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Home / Opinion / Small enterprises rather than big corporations are driving the economic recovery

India’s MSME (micro, small and medium enterprises) sector, with 48 million enterprises, contributes 37.5% to gross domestic product, provides employment to 111.4 million persons and accounts for more than 40% of India’s exports. Yet, these small units are considered inefficient compared to their large-scale counterparts. They are shackled by regulations, inadequate availability of credit and finance—especially equity capital—orthodox marketing and lack of access to global markets and adequate skills. Archaic processes and a reluctance to use information and communications technology further hobble them.

Consequently, this “distressed" sector has been often overlooked; the story of India’s growth has comprised merely of the experience of the 5,788 “listed" companies. This is about to change, thanks to new data released by the Reserve Bank of India on the finances of 237,398 non-government non-financial (NGNF) private limited companies (see here).

The ministry of corporate affairs (MCA) website shows that non-government private limited companies comprise 94% of the 1,067,925 active companies limited by shares as on 31 January 2016. The data the MCA has collected from the audited annual accounts of these small, unlisted, private companies—essentially, MSMEs—presents a heartening picture, both at an aggregate and disaggregated level. When it comes to both return on equity and efficiency, these companies are ticking all the boxes.

Aggregate level data for these companies (table 1) indicate that the growth rates of overall sales, value of production and total income of these private limited companies have increased between 2013-14 and 2014-15. While operating profits have grown at a slower pace, the profit margins—measured by the operating profit to sales ratio—have gone up from 7.7% to 9.1% between 2012-13 and 2014-15. So has the return on equity, i.e., the ratio of profit after tax to net worth, from 7.6% to 9.1%.

These firms seem to be saving their way to growth, with growth rates of gross savings (defined as retained profits plus depreciation provision) going up from 11.6% to 17.9%.

They have been net foreign exchange earners, contributing to the build-up of the country’s precious foreign exchange reserves. The net inflow in foreign currencies between 2012-13 and 2014-15 on account of these companies has shot up from 1,71,706 million in 2012-13 to 3,43,743 million in 2014-15.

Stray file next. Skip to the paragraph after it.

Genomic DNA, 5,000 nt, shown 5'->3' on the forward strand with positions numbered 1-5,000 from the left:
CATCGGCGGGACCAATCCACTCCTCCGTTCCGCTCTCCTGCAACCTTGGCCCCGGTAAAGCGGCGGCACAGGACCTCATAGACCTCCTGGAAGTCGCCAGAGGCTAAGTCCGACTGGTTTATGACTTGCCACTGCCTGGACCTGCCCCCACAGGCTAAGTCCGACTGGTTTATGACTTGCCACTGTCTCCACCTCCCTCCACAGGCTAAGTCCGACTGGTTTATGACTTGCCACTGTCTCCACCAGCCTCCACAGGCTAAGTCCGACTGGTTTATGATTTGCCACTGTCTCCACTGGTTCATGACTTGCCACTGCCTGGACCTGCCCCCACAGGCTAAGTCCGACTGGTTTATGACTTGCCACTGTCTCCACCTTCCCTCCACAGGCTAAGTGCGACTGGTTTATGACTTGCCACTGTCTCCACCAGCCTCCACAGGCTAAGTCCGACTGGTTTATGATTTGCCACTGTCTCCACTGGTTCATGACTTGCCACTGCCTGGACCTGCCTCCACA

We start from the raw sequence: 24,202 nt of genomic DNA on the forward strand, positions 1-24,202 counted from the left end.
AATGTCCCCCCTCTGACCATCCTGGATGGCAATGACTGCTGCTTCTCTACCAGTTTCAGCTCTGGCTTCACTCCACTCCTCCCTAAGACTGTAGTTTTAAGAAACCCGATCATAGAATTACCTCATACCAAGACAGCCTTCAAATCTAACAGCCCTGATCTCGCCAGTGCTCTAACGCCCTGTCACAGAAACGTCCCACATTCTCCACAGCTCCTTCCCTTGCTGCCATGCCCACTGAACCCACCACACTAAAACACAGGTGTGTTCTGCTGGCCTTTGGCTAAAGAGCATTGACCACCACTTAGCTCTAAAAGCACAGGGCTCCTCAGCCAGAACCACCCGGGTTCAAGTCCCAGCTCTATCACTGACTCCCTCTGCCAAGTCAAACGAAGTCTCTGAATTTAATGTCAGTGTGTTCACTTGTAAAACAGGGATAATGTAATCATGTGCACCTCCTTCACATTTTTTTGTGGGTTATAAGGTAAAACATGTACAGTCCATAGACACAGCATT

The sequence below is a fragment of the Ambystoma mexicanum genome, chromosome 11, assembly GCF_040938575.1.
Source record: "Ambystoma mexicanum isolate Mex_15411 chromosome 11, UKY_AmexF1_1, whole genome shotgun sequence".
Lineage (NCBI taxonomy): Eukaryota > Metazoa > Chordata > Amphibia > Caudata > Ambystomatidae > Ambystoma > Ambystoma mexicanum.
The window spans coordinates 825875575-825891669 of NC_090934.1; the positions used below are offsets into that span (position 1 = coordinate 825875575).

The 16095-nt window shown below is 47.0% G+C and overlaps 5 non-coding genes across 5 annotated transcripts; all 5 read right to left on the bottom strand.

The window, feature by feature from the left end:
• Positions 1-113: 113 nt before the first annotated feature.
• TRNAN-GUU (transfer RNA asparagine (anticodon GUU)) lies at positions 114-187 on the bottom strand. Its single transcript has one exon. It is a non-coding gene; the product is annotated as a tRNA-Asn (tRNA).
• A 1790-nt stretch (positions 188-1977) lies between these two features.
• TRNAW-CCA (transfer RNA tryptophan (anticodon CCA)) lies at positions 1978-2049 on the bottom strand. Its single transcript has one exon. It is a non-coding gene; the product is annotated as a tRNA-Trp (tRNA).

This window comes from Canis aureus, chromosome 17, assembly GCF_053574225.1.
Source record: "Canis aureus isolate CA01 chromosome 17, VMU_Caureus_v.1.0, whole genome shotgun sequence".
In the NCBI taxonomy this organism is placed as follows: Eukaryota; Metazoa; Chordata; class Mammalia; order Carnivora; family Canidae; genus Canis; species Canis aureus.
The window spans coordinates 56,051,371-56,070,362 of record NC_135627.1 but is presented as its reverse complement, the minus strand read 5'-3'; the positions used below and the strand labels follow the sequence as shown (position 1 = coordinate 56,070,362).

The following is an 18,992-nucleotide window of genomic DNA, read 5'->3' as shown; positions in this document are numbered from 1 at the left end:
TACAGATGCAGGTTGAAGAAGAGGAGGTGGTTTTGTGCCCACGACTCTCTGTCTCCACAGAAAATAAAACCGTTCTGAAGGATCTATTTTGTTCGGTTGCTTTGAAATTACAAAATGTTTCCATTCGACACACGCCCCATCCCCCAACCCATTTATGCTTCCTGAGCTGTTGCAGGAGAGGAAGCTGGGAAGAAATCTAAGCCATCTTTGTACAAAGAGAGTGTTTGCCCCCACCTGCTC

That this growth has been in keeping with equity considerations is evident from the increase in the growth rates of the remuneration to employees from 16.2% to 17.6%. Such growth in employee remuneration, interestingly, comprises not just of salaries, wages and bonus, but also contributions to provident fund and employee welfare expenses. As such, these trends cannot be dismissed as reflective merely of an increase in wages at the national level.

Looking at the data at a disaggregated level (table 2) reveals further insights. Core sectors—including mining and quarrying, manufacturing of iron and steel, fabricated metal products, machinery and equipment, motor vehicles and other transport equipment, and construction—have exhibited dramatic increases in growth rates.

Within services, the surprise element is real estate, where aggregate sales have witnessed increases in growth rates from 7.7% to 23.6%. Other service sectors—including trade, transport, hotels and restaurants and computer-related activities—have all experienced higher growth rates.

How does one reconcile such data with the popular view of dismal growth in sectors such as manufacturing, mining and quarrying and the like? And more importantly, what are the implications of such data?

The alleged discrepancy between perception and reality of the India growth story clearly warrants the use of a larger database to draw conclusions regarding both growth and equity.

More importantly, the new data from RBI points to the new engines for the India growth and equity story—namely, the micro and small enterprises. The government and RBI will need to help them find their rightful place in the sun.

In this context, government schemes such Udyog Aadhaar, Start-up India, Make in India and the steps taken to improve the ease of doing business all indicate movement in the right direction. Similarly, RBI’s initiatives, such as increasing the targets for bank lending to micro enterprises and bringing medium enterprises within the ambit of priority sector lending, will help energize this sector. RBI can also ensure that the bane of MSME existence—credit non-availability—is resolved through improving the transmission mechanism of policy rate changes, as also better credit flow to the MSMEs.

Hermann Simon, founder and chairman of the international strategy and marketing consulting firm Simon & Kutcher, had popularized the term “Hidden Champions" in 1996. He attributed Germany’s export strength to these hidden champions—German SMEs, called Mittelstand. They had a revenue of less than $4 billion and a low level of recognition with the general public. It is time we recognize our own hidden growth champions.

Tulsi Jayakumar is professor of economics and programme head, PGP-family managed business, at the S.P. Jain Institute of Management and Research, Mumbai. Views are personal.

Comments are welcome at theirview@livemint.com

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